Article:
HAIR, DIAMONDS, DAZZLING COLOUR / a girls best friend? Why is femininity associated with such spectacle? We ask Rachel Ludlow whose recent exhibition titled “Glitter” at AWOL gallery displayed such eye candy..

 

Rachel is a MFA candidate at York University, she has been living in Toronto for the past two years after moving from Regina, Saskatchewan.

 

LHG: why do you over exaggerate the hair?

 

RL: It sort of happened instinctually for me. I felt like the hair needed to seem as though it might have a life of its own, I needed it to be overwhelming. I’ve been growing my hair out for the last 5 years or so and I want it to get longer still. It is currently several inches past my shoulders. That may have something to do with it.

 

LHG: You mentioned in your artist statement that you use photographs of yourself as the subject? Do you take the photographs?

 

RL: The first painting I made in the series was based on a photograph I took of myself. I was playing around with exaggerating my facial features with makeup and documented the process. I used one of those images to start the series, and then switched to a photo of a model from a fashion magazine for the second painting. I had pulled images of a bunch of different models to use in the paintings and when I flipped through my collection of images I realized they all looked like me. I projected a photo of myself over the model I’d painted and the features lined up perfectly. I was making it about me anyway in a not so roundabout way, so I decided to just go ahead and use my own image.I take the photographs myself; I wouldn’t be as comfortable if there was someone else there. I don’t show many people the reference photographs because they feel too personal. The paintings provide me some distance because they feel more like fictions, even though I’m in a way documenting and exposing my own insecurities and obsessions.

 

LHG: May you expand on why you chose to focus on solely on consumerism in your work?

 

RL: I have focused a lot on consumerism in my work simply because it’s what I know, it is my everyday experience. It is also something that both excites and frustrates me. I used to get lost in the fantasy of beautiful fashion images and that initial pleasure in viewing would quickly morph into wishing to exist within those fictional photographic worlds. I think those types of images have lost their enchanting power on me.

 

LHG: How does that affect your feminine identity/ what is it that makes you the most uncomfortable re your identity and consumerism and do you feel as though are you obsessed with it?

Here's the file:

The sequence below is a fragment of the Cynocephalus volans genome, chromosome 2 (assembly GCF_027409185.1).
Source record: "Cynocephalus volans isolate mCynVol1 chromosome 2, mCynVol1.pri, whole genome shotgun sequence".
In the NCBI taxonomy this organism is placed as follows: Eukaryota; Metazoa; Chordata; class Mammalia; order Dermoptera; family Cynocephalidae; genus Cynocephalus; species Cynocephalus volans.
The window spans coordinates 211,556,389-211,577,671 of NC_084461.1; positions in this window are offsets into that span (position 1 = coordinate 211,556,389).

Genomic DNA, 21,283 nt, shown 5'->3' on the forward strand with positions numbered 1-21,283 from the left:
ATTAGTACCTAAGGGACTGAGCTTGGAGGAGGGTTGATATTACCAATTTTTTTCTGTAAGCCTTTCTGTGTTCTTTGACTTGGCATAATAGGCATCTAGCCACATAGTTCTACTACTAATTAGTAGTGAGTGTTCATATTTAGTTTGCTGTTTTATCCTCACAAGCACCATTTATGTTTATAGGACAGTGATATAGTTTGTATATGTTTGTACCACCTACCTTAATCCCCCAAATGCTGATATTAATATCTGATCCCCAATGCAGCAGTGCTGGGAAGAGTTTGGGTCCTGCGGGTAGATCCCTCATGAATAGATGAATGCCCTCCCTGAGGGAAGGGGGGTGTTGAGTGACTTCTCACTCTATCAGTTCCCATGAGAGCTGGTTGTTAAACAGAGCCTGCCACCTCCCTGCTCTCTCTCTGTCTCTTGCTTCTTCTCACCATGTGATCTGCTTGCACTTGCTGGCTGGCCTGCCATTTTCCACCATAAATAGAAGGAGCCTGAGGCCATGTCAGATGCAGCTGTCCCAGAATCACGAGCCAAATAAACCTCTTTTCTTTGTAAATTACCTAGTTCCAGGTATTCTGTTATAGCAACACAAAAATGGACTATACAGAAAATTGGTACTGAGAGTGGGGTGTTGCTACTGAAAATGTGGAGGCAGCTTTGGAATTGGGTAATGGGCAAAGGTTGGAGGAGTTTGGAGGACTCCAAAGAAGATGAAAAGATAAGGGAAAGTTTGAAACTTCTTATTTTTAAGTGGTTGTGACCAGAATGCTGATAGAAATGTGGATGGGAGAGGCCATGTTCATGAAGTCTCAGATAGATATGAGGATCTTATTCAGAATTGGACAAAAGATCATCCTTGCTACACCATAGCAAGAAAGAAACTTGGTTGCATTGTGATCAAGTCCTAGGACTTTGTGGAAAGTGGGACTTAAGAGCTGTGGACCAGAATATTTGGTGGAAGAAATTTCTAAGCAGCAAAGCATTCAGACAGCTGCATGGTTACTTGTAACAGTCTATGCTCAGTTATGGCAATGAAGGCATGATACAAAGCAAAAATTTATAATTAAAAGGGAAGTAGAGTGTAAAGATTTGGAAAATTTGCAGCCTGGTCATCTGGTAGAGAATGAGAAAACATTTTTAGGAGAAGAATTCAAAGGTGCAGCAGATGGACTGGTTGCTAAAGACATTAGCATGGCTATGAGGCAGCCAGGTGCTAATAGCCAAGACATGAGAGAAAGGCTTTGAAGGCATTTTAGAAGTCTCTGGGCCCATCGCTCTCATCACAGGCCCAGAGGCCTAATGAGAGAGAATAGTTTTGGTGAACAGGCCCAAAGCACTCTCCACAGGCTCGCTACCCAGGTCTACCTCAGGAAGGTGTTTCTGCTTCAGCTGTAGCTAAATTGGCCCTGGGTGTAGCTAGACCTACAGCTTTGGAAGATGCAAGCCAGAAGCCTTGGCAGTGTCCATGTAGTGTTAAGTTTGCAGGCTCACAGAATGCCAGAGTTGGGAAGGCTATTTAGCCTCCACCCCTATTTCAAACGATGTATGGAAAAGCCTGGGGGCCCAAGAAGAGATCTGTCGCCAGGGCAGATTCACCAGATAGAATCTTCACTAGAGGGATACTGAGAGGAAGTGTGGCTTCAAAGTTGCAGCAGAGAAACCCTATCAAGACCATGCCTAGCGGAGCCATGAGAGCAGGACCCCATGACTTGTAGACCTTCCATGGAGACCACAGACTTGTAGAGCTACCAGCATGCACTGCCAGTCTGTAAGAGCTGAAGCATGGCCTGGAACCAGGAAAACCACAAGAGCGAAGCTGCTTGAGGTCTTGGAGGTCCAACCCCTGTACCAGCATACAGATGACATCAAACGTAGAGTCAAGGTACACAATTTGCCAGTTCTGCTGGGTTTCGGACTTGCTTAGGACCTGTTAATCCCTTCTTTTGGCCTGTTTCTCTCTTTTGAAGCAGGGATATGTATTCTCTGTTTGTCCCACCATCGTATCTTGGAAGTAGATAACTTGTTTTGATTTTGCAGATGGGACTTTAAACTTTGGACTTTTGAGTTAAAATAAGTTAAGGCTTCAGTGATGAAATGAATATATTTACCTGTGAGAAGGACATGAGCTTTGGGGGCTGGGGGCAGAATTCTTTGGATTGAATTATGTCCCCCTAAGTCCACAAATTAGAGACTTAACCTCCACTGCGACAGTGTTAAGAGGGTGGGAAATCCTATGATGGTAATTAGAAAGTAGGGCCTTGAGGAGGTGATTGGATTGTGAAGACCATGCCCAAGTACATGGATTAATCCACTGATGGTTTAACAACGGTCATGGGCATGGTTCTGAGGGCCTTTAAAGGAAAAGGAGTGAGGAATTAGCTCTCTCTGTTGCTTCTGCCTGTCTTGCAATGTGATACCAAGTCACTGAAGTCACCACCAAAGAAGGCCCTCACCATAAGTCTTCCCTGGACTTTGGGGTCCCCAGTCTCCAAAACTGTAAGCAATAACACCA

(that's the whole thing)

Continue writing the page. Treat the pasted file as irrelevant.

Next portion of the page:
RL: My younger self bought into the notion that having and displaying the right commodities would offer me power to the extent that I could play a role in determining how other people saw me. This is where I think consumerism and my participation in it has affected my feminine identity. I made calculated efforts to pretend and play dress-up under the impression that in doing so I was in control. If there were were things I couldn’t change about my body, I was still able to exercise control through what I wore. My experience now regarding consumerism and my feminine identity is more one of frustration and, yes, obsession. Although I don’t think I hold the same illusions I did as a girl, I still find myself getting caught up in wishing and buying. My frustration comes from my complicity in sustaining a system that will only ever provide me with dissatisfaction and keep me out of any real position of power. I identify my relationship with consumerism as one of obsession because of how much space it takes up in my life. I think I’m still stuck in the game of pretending, the game of having and appearing.

 

LHG: How did growing up in Regina then moving to Toronto affect you? Do you like living in a larger city?

 

RL: I’m sure the move has affected me more than I realize. I find that being in a new city makes me look at things more and I’m forced to process more visual information day to day. I do like living in a larger city, although I find it can get exhausting.

 

LHG: Are you working on anything new? Any new influences on your practice?

 

RL: My studio time lately has been spent playing around with images and colours. I enjoy that part of the process and am going to keep experimenting for a bit to see what develops. It often takes me some time before I get something I really want to run with. Right now I’ve got piles of cut-out jewels from magazines, neon colour swatches, stained glass, and glitter all over my drawing table.

 

by LHG

 

Installation view @ Awol Gallery